The Sibling Perspective

By Britta Nieman

A sibling bond is a wonderful thing. I have the honor of having a little brother, Evan, who has Down syndrome. He is the light of my life and brings immense joy to my heart. As a sibling of a brother with a disability, I bring a different perspective to the family.

Britta and Evan share a moment at Britta’s wedding this summer. (Photo credit: blu j. Photography)

I like to think that I am the main support for my parents when it comes to the challenges that Evan faces. In fact, I’ve brought up what will happen when my parents are no longer around or able to support my brother. We’ve openly discussed it, and I’ve had a chance to learn as much as I can about my brother’s needs and resources so that I can step in when needed.

Thinking about a time when our parents aren’t around is hard, but having that conversation about what’s needed to support a sibling is even harder. The question about what will happen when they’re gone weighs heavily on our parents, but the fear of not wanting to hear a less than favorable answer often stops the conversation from even happening.

Figuring out ways to talk with our parents and starting these tough conversations may be difficult, but the earlier the better. I have always made it clear that Evan’s needs are important, and I will try my best to help him reach his goals now and into the future. There has never been a doubt in my mind that this is the role meant for me to take in our family.

Not all siblings are willing or able to take on these responsibilities, however. Some are resentful because they have always been “second” to their sibling, while others are ready to jump in whenever they are needed. Each person possesses a strength—no matter how small it may seem—to their family unit. I believe it is important for the parents or guardians to find strength in each sibling so that everyone feels valued and appreciated.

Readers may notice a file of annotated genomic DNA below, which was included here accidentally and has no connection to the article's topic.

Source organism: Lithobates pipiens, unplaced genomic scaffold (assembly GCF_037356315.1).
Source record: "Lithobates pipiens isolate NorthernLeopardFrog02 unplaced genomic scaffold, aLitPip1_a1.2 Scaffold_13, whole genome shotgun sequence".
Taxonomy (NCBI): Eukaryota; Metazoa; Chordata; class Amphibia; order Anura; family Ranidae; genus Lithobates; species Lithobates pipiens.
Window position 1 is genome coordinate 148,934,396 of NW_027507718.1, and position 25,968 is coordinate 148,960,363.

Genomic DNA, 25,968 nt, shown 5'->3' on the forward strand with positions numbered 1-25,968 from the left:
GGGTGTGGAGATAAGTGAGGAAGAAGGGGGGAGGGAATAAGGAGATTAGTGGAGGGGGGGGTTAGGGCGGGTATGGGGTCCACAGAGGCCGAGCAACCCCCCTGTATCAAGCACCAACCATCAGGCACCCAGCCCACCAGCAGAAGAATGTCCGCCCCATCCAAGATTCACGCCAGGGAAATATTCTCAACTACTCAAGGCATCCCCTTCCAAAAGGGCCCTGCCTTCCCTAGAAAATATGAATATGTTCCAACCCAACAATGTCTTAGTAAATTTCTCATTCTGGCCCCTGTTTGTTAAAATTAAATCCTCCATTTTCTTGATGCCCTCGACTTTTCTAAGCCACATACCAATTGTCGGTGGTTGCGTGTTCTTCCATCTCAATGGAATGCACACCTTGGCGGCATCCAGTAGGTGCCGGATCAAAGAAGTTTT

I have an older sister who is also very involved in Evan’s life, but in a different way. This works out great for our family dynamic. She and I are both married to wonderful men who also play important, yet different, roles with Evan. My sister and her husband are a strong support team for Evan’s playful side. They enjoy the giggles and joy he brings while creating fun, memorable activities with him. They help with his physical needs as well, which gives my parents with some much-needed husband and wife time.

My husband and I, while enjoying his playful side, also tend to care for his emotional and cognitive well-being. He and I enjoy having Evan at our home, making sure he is using his words instead of outbursts to get what he wants. We encourage him to help more than play. Our sibling dynamic works really well as a whole, because Evan then gets all aspects of his needs/wants met between my sister and our husbands. Evan respects my sister and I, so he responds well to difficult tasks that would normally create an outburst if he were with someone else.

The sibling bond is the longest relationship one person will ever have. I believe siblings can work with their parents to cultivate a wonderful future, love for their sibling with a disability, and mutual love and respect for each other. In my book, the most valuable gift I can ever give my parents is peace of mind and that will be achieved with lifetime involvement with Evan.


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